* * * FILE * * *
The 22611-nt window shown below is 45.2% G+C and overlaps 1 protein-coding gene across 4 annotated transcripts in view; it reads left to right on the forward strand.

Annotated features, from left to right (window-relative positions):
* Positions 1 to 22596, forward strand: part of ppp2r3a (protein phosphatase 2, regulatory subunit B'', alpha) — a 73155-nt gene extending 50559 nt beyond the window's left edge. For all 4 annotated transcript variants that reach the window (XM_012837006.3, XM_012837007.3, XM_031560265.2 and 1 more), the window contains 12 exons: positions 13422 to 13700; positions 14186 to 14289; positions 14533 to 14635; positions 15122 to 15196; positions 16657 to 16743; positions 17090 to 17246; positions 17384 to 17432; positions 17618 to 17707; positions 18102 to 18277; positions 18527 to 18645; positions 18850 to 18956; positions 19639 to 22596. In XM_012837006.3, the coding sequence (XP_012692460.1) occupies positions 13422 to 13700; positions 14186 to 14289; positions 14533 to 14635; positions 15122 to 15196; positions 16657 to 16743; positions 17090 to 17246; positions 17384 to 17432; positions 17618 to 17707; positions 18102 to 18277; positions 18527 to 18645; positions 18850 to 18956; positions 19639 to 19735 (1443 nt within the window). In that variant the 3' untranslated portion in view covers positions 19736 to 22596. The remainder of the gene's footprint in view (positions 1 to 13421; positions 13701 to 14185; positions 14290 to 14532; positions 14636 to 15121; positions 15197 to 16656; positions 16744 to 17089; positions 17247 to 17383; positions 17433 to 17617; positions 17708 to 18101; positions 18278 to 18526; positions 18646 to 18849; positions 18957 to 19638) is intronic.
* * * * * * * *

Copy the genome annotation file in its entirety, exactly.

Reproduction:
The 22611-nt window shown below is 45.2% G+C and overlaps 1 protein-coding gene across 4 annotated transcripts in view; it reads left to right on the forward strand.

Annotated features, from left to right (window-relative positions):
* Positions 1 to 22596, forward strand: part of ppp2r3a (protein phosphatase 2, regulatory subunit B'', alpha) — a 73155-nt gene extending 50559 nt beyond the window's left edge. For all 4 annotated transcript variants that reach the window (XM_012837006.3, XM_012837007.3, XM_031560265.2 and 1 more), the window contains 12 exons: positions 13422 to 13700; positions 14186 to 14289; positions 14533 to 14635; positions 15122 to 15196; positions 16657 to 16743; positions 17090 to 17246; positions 17384 to 17432; positions 17618 to 17707; positions 18102 to 18277; positions 18527 to 18645; positions 18850 to 18956; positions 19639 to 22596. In XM_012837006.3, the coding sequence (XP_012692460.1) occupies positions 13422 to 13700; positions 14186 to 14289; positions 14533 to 14635; positions 15122 to 15196; positions 16657 to 16743; positions 17090 to 17246; positions 17384 to 17432; positions 17618 to 17707; positions 18102 to 18277; positions 18527 to 18645; positions 18850 to 18956; positions 19639 to 19735 (1443 nt within the window). In that variant the 3' untranslated portion in view covers positions 19736 to 22596. The remainder of the gene's footprint in view (positions 1 to 13421; positions 13701 to 14185; positions 14290 to 14532; positions 14636 to 15121; positions 15197 to 16656; positions 16744 to 17089; positions 17247 to 17383; positions 17433 to 17617; positions 17708 to 18101; positions 18278 to 18526; positions 18646 to 18849; positions 18957 to 19638) is intronic.